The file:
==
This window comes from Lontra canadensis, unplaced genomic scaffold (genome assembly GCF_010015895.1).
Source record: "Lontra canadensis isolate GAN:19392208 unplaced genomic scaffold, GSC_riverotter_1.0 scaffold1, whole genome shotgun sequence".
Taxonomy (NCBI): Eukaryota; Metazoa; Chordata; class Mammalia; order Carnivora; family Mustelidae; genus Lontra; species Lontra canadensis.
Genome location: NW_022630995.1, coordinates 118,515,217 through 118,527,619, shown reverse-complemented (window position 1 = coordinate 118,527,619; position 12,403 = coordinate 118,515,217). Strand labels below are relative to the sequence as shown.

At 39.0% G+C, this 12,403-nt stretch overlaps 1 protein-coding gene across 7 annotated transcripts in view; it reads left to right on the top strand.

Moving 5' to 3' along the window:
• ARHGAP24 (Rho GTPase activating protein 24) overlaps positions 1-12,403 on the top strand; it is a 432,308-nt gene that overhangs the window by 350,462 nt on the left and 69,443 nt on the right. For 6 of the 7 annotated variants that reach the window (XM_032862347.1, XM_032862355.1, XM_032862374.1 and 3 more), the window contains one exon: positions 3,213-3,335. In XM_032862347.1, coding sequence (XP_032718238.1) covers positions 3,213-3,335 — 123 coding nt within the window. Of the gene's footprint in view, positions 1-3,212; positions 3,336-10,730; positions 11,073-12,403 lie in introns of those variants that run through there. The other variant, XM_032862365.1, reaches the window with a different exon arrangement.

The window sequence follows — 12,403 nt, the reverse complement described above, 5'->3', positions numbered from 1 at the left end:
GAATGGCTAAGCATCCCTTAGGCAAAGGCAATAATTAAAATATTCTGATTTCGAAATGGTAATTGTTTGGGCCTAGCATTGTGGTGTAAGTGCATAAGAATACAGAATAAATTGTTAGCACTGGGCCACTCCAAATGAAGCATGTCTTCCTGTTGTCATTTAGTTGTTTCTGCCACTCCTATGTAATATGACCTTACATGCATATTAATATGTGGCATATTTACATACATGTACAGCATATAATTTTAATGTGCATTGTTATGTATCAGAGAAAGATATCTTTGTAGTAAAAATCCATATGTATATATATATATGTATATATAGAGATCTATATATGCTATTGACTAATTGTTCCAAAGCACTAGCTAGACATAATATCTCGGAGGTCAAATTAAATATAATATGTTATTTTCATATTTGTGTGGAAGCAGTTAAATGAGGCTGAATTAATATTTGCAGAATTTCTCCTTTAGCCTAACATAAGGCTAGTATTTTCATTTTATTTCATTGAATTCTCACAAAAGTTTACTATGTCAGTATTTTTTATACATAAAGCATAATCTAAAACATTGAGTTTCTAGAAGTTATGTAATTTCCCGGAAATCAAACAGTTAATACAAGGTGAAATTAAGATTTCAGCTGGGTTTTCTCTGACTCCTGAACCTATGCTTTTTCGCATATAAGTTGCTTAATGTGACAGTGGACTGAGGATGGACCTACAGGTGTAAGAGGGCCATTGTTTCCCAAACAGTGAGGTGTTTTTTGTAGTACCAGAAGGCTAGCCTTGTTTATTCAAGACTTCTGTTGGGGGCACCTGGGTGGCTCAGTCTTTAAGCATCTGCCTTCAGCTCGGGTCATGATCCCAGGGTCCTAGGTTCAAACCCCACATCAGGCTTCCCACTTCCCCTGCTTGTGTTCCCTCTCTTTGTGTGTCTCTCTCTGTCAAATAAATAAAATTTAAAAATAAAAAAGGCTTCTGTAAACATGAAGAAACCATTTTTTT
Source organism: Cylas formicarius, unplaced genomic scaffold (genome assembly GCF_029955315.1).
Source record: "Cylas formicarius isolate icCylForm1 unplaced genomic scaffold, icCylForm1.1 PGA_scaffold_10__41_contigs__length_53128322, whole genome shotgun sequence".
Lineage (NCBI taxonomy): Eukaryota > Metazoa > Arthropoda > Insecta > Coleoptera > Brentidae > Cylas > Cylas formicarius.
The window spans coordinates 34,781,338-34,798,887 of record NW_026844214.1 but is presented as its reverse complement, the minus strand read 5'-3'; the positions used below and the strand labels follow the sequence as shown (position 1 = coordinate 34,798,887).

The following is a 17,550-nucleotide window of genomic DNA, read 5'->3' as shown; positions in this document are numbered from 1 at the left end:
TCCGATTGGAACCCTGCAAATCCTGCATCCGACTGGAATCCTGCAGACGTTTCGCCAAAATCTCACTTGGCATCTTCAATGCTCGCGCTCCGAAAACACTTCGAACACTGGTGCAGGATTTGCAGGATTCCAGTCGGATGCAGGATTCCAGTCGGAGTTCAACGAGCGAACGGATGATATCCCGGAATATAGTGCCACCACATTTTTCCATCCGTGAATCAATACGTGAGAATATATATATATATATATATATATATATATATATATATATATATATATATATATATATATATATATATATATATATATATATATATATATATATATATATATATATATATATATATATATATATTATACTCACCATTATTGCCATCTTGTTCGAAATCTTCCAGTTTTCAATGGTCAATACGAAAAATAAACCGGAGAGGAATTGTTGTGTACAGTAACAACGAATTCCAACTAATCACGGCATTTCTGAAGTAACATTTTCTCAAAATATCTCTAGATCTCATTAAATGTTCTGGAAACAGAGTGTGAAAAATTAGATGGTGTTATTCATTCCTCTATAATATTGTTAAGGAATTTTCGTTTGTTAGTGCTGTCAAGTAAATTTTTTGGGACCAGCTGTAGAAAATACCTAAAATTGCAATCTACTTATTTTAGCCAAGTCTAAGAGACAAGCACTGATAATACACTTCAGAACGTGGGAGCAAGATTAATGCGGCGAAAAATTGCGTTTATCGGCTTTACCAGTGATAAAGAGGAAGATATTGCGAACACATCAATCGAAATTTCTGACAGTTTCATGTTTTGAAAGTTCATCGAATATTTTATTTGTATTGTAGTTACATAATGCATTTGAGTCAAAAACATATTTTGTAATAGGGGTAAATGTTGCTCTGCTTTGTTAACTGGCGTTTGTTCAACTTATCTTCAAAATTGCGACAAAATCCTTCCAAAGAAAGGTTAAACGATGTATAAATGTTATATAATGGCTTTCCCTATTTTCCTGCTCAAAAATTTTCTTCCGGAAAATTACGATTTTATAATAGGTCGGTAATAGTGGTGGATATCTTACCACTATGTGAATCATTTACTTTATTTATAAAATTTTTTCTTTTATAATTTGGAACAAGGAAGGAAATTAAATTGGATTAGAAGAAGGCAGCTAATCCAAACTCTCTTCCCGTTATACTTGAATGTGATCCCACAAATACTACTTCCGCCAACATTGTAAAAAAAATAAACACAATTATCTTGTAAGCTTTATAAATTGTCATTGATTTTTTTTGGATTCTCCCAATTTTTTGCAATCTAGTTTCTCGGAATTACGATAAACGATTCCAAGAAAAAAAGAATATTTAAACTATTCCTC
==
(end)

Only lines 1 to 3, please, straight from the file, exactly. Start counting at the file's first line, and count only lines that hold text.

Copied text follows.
This window comes from Lontra canadensis, unplaced genomic scaffold (genome assembly GCF_010015895.1).
Source record: "Lontra canadensis isolate GAN:19392208 unplaced genomic scaffold, GSC_riverotter_1.0 scaffold1, whole genome shotgun sequence".
Taxonomy (NCBI): Eukaryota; Metazoa; Chordata; class Mammalia; order Carnivora; family Mustelidae; genus Lontra; species Lontra canadensis.